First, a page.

I confess to mixed feelings about Bryan Singer. I liked THE USUAL SUSPECTS as much as most people seem to, and his first X-MEN movie seemed like the first superhero movie to capture the appeal of comic book superheroes — good guys and bad guys, broadly drawn, each with his/her own unique set of powers, fighting each other and having soap opera emotional crises. Since some powers are particularly effective against others (Magneto’s magnetism turns Wolverine’s metal skeleton from a strength to a liability), the result has some of the cleverness of a chess game, but with more violence and property damage, so everybody wins.

Of course, SUPERMAN RETURNS was a misfire, despite a convincing Christopher Reeve clone and an amusing Lex Luther and Miss Tessmacher and a convincing duplication of the original Donner and Lester movie’s feel — when it became clear that the plot centered around a scheme basically identical to the first Donner movie’s masterplan, the whole thing started to get arthritic.

Just what this movie needs — a Busby Berkeley water ballet.

VALKYRIE seems to follow an opposite course, actually acquiring greater conviction and force as it goes on. To begin with, the American and British actors mingle poorly, and no alibi is in force to explain why all these German characters have different ways of speaking English. (I hated INGLORIOUS BASTERDS, hated it, but I have to give Tarantino points for an uncompromising approach to language, with everybody speaking the tongue they would have spoken, in the situations they would have spoken it in.) Then Hitler turns up, and he has a GERMAN accent.

I don’t want to be too down on Jeremy Bamber, the non-lookalike cast as the fuhrer. I don’t know whose idea it was that he assume a phony accent, or play the role with similar infirmity to Bruno Ganz’s still-fresh-in-memory barnstorming triumph in DOWNFALL. I can only say, “Lousy idea.”

Then some actual German actors turn up, confusing things still further. And meanwhile, Singer’s directorial tropes are all either over-familiar to the point of distraction, or else stylistically inexplicable and counter-productive. So, much as one wants to be mature and NOT laugh at the spectacle of Tom Cruise in a Nazi uniform and eye-patch, the movie doesn’t exactly help one. Once Cruise was seen recruiting Eddie Izzard in a men’s room, and Kenneth Branagh compared Germany to Sodom, I started to wonder if the whole movie could be some kind of strange, sly metaphor concocted by the out gay Singer around the officially heterosexual Cruise. It was weird.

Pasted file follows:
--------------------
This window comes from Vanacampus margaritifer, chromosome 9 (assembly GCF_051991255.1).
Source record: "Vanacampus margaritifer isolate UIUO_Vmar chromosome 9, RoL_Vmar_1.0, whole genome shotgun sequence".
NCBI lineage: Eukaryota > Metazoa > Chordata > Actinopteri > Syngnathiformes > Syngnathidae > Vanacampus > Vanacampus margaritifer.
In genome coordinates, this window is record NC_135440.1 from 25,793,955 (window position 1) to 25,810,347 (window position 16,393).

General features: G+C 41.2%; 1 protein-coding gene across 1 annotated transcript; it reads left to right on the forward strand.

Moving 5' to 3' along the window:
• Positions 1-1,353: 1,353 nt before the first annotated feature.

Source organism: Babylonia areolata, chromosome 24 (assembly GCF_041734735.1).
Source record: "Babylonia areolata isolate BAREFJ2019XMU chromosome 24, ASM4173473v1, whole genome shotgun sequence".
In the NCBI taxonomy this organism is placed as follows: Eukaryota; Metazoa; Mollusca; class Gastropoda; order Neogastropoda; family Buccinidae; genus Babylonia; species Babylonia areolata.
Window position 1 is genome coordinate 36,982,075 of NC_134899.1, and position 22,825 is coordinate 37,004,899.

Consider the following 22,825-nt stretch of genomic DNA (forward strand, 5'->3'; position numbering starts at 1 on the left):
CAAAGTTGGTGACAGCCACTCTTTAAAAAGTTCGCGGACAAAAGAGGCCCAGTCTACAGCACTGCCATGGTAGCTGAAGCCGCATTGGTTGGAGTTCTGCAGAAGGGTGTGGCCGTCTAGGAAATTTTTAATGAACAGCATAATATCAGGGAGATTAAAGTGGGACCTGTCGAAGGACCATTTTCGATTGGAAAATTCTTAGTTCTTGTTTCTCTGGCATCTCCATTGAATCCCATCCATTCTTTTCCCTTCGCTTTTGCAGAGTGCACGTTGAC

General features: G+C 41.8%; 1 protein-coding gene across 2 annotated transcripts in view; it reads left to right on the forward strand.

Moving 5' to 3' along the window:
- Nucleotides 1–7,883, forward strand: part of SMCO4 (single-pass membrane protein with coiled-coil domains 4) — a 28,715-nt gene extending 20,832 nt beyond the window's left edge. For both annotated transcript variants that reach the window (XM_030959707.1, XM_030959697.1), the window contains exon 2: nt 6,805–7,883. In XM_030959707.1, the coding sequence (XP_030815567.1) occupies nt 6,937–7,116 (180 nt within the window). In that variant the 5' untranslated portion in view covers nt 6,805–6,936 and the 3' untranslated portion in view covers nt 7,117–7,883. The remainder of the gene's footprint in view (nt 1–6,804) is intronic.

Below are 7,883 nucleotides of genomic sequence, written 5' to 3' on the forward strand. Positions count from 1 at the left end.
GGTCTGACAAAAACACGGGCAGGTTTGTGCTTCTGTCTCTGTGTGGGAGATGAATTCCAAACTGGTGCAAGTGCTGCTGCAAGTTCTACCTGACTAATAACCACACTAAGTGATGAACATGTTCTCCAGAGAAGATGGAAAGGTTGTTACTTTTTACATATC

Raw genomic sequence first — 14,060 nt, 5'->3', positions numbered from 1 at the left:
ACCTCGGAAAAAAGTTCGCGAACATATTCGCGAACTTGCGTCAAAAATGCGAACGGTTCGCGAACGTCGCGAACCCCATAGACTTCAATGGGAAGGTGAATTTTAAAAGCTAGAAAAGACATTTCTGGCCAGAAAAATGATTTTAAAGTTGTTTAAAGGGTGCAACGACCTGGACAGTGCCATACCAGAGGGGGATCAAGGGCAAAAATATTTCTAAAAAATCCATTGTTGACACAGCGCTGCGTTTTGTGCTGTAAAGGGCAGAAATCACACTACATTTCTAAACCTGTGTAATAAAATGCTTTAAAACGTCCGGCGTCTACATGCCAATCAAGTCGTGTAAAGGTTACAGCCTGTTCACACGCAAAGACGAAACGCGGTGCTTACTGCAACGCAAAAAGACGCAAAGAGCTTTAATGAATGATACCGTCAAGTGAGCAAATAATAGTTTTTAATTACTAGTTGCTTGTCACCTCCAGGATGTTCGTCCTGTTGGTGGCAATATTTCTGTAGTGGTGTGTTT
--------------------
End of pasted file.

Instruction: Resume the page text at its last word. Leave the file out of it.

But, as we near the moment of detonation, suspense starts to kick in. Here, David Bordwell talks about the mystery of how movies generate suspense around stories where the outcome is already known to us. It’s a fascinating area. Singer is helped by the fact that, though one hopes most of his audience know the plot against Hitler failed (just as one hopes they know Tarantino’s version of events is not historically accurate), the precise outcome of the aftermath of the failed coup is less familiar to many of us. So, while John Ottman’s scoring and editing, the high-stakes, complicated operation put into action by Cruise, Izzard, Terence Stamp etc (was the whole casting process predicated on height? Cruise may be the tallest man in the film), and the inevitable “what if?” and “if only” thoughts inspired by the story, all do their part, in some ways the denouement’s predictability only adds to the clarity Hitchcock insisted was necessary for true suspense.

As an example of the “what if?” factor — the coup fails because, obviously, Hitler failed in his part of the plan and didn’t die. But, more crucially still, he proved he was still alive by communicating by telephone and radio. Which suggests that, even if he HAD died, the bad Nazis (as opposed to all those good Nazis we’ve all heard so much about) could still have convinced the world A.H. was in charge by enlisting the services of a decent Hitler impersonator. Who was the Third Reich’s equivalent of Rich Little, anyway? On questions like this, the fate of nations may be decided.

Follow

Get every new post delivered to your Inbox.

Join 420 other followers